Legal Blog

A Video Conversation with Rob Wallace and Ray Lewis of Power52 – Rebuilding Baltimore Through Solar

Bringing renewable energy projects, jobs, and training to Baltimore’s low-income communities

Power52Power52-1 is a Maryland-based, 501(c)(3) nonprofit organization dedicated to reducing the cost of energy for low-income families by developing renewable energy projects. Established by electrical engineer and business pioneer Rob D. Wallace in conjunction with former Baltimore Ravens linebacker Ray Lewis, Power52 provides job training, employment opportunities, and scholarships to the communities it serves, with a focus on sustainable socio-economic growth and partnerships with local utility companies. Last year, the organization teamed up with BGE to build a community solar facility, increasing low-income customers’ access to solar energy. Rob is Power52’s President and CEO; Ray is its Vice President.

How did Power52 get its start, and when did you two first meet?

ROB WALLACE: It happened about a year ago. Ray and I were sitting and talking and reflecting on the events in Baltimore. We were watching it and we were saying, “This is absolutely crazy.” We were watching kids run around and do things that we know their parents didn’t teach them. We were watching the streets be destroyed—that was the image that was being created by Baltimore City and by the youth there. We said, “We have to do something different here.” We had the means and the responsibility to make a change. I’m a Poly grad from Baltimore city. I grew up in this area. I understand the dynamics. Ray’s been here 20 years. He has been in Baltimore more than he’s been anywhere else. So we had an instant connection there, on what can we do to improve the hope and the economics for the youth in Baltimore City. That’s where it started.

RAY LEWIS: I remember the moment we sat down how our visions aligned so quickly. When I started to tell him what my real passions were: “How can we put a real positive spin on Baltimore?” I hated what the outside media was able to do to Baltimore, to create this ugly storm—as if, “Oh, this whole city is burning! Everything is going crazy!” And you may have ten people that are really doing all of this. The moment we saw that, man, I was like, “Okay, bro, look—let’s put something together because I’m on the ground, I’m doing what I’m doing, but we need something that they can call their own. That’s how Power52 was born.

ROB WALLACE: And given our experience with renewable energy under Bithenergy, we have experience putting these types of deals together. We know what the opportunities are, the jobs that can be created from an economic opportunity like this. And so looking at how we do solar farm: there are major components from the construction, module placement, racking, inverters, wiring—that can be done. That’s a task and a skill that can be taught, and that these youth can be applied to so they can come and make some money. Instead of doing nothing, instead of hanging out, let me teach you how to fish so you can go fish for yourself, you can go provide for your families. That’s how we figure Power52 can impact the community, not by just giving out money—a lot of organizations give out money—but we are training and placing in jobs. We are training and putting them into real opportunities where they’re going to make a salary. They’re going to have health care. If they want to go to school, they are going to have money to go to school. And that’s the difference between Power52 and a regular 501(c)(3): we train, we place, we teach them how to fish, and then they go fish—and we make sure they go fish. That’s the difference here in how structure it, and we are both very adamant about that. That’s the main focus.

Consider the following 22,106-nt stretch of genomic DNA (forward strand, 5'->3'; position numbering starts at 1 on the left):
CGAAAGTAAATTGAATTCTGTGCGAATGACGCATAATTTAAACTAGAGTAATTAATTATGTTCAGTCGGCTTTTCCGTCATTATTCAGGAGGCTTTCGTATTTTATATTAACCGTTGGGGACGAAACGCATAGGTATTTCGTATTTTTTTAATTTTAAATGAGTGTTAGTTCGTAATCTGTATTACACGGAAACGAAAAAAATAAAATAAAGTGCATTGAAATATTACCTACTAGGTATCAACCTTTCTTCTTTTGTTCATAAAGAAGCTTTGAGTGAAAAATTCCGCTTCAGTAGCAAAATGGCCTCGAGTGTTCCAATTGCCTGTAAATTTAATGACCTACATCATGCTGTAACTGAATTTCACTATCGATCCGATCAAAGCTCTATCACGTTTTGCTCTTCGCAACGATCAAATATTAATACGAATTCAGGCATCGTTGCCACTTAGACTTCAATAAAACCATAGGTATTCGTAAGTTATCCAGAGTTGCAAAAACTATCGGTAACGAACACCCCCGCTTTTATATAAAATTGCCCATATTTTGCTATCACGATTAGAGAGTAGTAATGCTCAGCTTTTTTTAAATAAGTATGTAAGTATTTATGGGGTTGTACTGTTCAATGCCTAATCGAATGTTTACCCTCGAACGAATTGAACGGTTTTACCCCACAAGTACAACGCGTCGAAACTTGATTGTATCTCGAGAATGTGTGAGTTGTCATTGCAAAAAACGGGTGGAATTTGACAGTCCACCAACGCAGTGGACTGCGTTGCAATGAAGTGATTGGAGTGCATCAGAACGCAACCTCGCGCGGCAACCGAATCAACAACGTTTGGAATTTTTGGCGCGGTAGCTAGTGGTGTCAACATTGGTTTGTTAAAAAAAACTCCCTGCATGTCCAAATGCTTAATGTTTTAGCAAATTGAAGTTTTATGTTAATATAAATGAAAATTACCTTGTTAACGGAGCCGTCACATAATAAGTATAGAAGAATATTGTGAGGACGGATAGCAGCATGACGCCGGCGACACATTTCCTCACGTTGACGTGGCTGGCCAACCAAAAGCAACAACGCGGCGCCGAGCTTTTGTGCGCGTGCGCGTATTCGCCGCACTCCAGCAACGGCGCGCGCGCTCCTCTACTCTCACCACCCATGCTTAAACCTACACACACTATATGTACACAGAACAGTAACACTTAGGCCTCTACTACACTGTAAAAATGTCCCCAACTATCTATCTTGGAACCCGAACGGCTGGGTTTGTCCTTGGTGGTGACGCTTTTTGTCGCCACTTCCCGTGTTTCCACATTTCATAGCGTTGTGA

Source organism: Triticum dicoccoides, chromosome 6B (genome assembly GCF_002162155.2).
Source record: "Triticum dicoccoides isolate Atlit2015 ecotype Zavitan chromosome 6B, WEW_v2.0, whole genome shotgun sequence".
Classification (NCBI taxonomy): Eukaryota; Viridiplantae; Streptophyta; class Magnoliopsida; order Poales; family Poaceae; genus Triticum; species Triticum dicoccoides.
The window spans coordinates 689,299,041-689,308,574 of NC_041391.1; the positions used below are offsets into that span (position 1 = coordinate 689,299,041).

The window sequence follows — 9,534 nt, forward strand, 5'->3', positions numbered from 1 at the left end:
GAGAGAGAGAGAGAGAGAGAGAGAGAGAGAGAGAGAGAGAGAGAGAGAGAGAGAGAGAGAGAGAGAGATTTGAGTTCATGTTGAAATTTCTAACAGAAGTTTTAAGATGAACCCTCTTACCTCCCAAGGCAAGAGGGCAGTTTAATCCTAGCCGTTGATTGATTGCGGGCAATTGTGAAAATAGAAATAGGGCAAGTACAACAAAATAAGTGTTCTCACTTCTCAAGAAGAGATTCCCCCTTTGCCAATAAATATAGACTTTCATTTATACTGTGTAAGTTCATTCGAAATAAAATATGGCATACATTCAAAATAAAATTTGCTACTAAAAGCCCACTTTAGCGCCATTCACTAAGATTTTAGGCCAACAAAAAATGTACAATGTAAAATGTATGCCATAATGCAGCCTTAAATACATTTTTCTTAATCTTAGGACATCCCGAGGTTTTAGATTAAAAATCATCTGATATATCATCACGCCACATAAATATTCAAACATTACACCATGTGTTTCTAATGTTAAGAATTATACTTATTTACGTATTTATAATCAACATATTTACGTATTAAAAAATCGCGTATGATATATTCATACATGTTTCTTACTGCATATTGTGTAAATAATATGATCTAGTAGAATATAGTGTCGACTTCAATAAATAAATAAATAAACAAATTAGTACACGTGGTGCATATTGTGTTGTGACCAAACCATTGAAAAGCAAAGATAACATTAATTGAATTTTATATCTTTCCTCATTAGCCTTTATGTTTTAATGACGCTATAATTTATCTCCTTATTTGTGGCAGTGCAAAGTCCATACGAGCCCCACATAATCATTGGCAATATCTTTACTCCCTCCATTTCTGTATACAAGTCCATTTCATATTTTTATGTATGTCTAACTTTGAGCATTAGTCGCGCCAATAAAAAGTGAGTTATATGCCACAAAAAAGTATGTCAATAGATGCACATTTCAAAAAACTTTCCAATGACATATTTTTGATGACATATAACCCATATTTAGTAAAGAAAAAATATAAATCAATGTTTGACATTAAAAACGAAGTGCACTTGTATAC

Tell us about your work with Bithenergy.

ROB WALLACE: I’m director of technical sales for Bithenergy. We’re based in Baltimore City. My father is a Baltimore City native. He grew up in Cherry Hill—South Baltimore. I could remember as a kid him taking us down to Cherry Hill and showing us where he grew up: in the two bedroom row home, five of them in the bunk bed upstairs, single mother—typical picture of what society is today for the most part, right? And we said, “How do we go and change that?” We moved our headquarters from Columbia to Baltimore City. We’re tax based there, we pay taxes there. We are investing back in the community. That’s the exact same reason why Ray and I have located the training facility in Park Heights. It’s right in the city, where the help is needed, where we can have a direct impact in the city. We’ve also done multiple jobs within the city. We did Coppin State’s renewable energy system on their rooftop, 500 kW. Chimes International, which is in Baltimore, was our first system that we’ve done. University of Maryland Medical Systems. We did all the EV chargers for Under Armour, for University of Maryland Medical System—their whole network. So we have great experience and relationships in Baltimore. That’s why we chose to focus here.

But this is just the beginning. So, Baltimore is our hub where we are starting, but our plan is to take this nationally and even internationally—going to Chicago, going to Philadelphia, going to Miami, impacting. These economic opportunities are not just in Baltimore; it’s bigger than that. And the dynamics of Washington, D.C. aren’t that much different than Baltimore. If you look at the low economic areas, it’s the same. Tou have the same main things that are happening: lack of opportunity, lack of hope. They need encouragement.

RAY LEWIS: It’s about rebuilding our cities. Solar energy is just one of the catalysts that can get it done. Not just me and Rob—but I think there are a lot of people in Baltimore that are not highlighted enough and who really on the ground trying to change this city.



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